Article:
Wednesday, January 21, 2009


Today we stayed close to Coapilla, figuring we’d able to find a Golden-cheeked Warbler at less than 2 hours’ walking distance. And indeed we did, almost immediately, only a few hundred meters outside the village. As the photo clearly shows, this was another ‘white-throated’ individual; in other words, not an adult male. The throat is actually not pure white, but rather yellowish on the chin and white mixed with sparse black lower on the throat. The upperparts were olive. I’d tentatively call it an immature female type, but see earlier postings for a discussion of ageing and sexing GCWA in the field.

The first two goldencheeks that we found here were more or less chance encounters outside the flocks we have described. This bird was a member of today’s flock, in which I identified 32 birds representing 19 species.

Of course there’s a standard cast of characters that make up the majority of the flocks here. Most mixed winter flocks here in Chiapas will have at least one Blue-headed Vireo, a few Townsend’s Warblers, one or more Wilson’s Warblers, a couple of Hutton’s Vireos, a Greater Pewee, a Slate-throated Redstart, maybe a Black-and-white Warbler, and a couple of Olive Warblers. Regularly, there are one or two woodcreepers involved – here it’s nearly always Spot-crowned – and a few woodpeckers, Blue-gray Gnatcatchers and an Empidonax flycatcher or two.

Birds that aren’t necessarily flock members but are common in pine-oak habitat here include Mountain Trogon, Brown-backed Solitaire, Acorn Woodpecker, White-eared Hummingbird, and Rufous-browed Peppershrike, among others. You cannot walk very far in these woods without encountering these species.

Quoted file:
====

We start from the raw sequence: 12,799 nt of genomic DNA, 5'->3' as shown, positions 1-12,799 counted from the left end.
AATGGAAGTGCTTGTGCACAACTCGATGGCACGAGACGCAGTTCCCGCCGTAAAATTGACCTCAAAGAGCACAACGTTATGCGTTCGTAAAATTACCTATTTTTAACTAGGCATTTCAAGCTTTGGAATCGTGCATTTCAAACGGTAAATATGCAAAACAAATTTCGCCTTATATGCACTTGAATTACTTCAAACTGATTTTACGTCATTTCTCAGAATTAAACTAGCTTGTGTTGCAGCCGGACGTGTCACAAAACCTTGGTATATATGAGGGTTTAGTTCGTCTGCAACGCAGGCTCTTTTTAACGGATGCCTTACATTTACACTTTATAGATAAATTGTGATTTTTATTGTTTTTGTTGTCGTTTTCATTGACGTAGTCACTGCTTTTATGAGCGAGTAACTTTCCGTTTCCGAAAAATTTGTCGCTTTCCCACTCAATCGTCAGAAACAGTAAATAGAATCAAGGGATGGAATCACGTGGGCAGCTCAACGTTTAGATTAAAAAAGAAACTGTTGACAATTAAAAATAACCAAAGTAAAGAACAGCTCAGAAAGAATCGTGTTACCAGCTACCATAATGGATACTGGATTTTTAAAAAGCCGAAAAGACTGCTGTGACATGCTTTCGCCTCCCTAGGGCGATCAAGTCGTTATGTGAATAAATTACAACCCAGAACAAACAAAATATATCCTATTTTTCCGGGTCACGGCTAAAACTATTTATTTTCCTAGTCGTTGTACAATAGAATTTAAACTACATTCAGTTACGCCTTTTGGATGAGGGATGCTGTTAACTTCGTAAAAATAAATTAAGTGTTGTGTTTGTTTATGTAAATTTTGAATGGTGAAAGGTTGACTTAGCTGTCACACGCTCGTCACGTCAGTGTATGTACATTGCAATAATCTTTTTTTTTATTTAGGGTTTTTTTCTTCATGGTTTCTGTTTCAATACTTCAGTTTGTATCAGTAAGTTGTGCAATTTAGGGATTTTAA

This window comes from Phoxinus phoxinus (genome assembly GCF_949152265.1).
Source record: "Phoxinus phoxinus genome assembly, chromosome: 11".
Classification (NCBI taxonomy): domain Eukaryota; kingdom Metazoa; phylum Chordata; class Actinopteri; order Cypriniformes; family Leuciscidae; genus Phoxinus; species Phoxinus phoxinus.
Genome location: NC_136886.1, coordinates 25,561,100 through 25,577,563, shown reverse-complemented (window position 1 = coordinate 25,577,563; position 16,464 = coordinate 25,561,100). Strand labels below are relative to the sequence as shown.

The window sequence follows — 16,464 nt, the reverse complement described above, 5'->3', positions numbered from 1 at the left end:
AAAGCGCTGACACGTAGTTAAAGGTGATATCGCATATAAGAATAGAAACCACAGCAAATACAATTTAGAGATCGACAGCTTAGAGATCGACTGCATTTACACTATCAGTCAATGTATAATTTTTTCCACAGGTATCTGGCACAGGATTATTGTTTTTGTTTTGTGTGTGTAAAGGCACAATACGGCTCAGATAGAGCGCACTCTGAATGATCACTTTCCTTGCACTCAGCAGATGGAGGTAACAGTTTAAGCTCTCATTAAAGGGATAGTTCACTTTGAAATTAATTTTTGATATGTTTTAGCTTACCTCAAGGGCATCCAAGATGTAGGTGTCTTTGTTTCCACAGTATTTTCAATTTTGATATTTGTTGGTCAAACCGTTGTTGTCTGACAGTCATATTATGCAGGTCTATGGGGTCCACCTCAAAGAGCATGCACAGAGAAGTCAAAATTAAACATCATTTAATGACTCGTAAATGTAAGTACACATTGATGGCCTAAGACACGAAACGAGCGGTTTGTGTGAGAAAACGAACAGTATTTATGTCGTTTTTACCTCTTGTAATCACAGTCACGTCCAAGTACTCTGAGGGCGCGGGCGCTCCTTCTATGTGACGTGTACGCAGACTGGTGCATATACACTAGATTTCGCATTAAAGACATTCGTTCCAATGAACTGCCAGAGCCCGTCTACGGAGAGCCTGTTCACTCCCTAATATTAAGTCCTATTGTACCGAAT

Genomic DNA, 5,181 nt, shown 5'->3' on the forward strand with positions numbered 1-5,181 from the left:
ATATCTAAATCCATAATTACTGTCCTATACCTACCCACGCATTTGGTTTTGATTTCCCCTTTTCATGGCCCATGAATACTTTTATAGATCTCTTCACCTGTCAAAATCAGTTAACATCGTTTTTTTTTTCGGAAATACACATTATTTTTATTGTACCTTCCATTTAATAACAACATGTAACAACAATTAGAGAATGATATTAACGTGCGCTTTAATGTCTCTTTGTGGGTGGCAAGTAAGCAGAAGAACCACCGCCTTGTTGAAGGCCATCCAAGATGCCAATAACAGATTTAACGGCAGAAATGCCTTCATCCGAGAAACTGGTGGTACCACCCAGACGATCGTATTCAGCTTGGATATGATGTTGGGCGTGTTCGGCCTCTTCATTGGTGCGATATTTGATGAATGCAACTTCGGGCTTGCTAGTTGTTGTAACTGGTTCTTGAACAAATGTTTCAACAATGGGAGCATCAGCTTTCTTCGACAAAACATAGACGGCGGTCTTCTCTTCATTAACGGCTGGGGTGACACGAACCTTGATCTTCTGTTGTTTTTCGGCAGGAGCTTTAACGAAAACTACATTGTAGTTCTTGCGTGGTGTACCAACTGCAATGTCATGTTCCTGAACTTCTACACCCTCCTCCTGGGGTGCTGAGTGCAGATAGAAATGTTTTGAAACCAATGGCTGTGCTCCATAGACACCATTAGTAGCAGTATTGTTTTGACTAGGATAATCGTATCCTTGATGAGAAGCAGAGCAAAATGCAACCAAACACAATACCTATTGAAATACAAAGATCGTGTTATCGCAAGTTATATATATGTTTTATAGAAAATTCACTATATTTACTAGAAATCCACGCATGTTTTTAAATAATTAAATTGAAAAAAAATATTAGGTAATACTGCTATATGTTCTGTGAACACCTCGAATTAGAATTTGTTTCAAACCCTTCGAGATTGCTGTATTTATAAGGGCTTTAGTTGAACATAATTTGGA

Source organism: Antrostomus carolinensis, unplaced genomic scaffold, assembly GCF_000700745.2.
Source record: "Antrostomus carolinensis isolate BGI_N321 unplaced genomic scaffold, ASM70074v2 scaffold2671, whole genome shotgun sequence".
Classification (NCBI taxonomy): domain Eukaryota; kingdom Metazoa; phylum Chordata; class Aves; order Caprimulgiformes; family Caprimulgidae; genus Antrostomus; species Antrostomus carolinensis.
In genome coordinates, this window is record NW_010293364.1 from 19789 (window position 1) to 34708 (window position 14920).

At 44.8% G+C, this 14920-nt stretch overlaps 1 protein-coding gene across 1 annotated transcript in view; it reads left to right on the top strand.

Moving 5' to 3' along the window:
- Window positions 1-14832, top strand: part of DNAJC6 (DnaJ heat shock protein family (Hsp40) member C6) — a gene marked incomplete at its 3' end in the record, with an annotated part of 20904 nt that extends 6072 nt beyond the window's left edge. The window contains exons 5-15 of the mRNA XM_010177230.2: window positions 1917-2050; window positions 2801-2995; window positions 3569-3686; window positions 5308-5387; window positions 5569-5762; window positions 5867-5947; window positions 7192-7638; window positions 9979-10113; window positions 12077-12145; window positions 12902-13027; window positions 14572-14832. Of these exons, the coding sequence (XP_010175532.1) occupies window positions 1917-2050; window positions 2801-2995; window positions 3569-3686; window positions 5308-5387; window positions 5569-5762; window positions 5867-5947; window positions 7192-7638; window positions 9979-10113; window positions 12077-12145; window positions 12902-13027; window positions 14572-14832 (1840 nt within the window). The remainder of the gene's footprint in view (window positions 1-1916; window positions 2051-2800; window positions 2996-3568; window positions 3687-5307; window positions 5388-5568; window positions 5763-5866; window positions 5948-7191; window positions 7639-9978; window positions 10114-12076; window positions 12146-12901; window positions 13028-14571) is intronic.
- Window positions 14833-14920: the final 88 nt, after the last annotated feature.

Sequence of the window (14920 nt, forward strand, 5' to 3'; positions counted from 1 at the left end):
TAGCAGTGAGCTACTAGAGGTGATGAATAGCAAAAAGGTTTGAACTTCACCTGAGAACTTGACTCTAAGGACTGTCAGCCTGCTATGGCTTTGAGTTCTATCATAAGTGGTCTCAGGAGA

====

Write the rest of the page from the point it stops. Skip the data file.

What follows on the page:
Many birds at our current and final field site, Coapilla, we also found at the four earlier sites. But the bird community here is subtly different from those earlier sites. Barred Antshrike for example we never encountered at the other sites – here it is common, we hear it all the time. Golden-olive Woodpecker, another example. Crescent-chested Warbler is common around San Cristóbal; here I don’t think we’ve even seen any. It’s probably a matter of elevation.

In today’s flock, we had a Magnolia Warbler, generally more common at lower elevations. We also had a beautiful adult male Golden-winged Warbler in the flock, also a bird more commonly found at lower elevations.

And we had no fewer than four Black-throated Green Warblers in today’s flock! That’s a bird that’s certainly more common here than around San Cristóbal. Two birds were adult males, one was a female, and one was an immature female type.

I wonder if that’s also an elevational thing. It might just be location, location, location. This spot is more southerly, along a mountain range that leads into the heart of the pine-oak ecoregion, where the species is common in winter.

Another difference with San Cristóbal: there I was one of many Europeans, here in Coapilla there is practically no tourism, and I stick out more. Kids stare at me, girls giggle, and everywhere we go, people want to know where we are from, and what we are doing here. I’m a curiosity.

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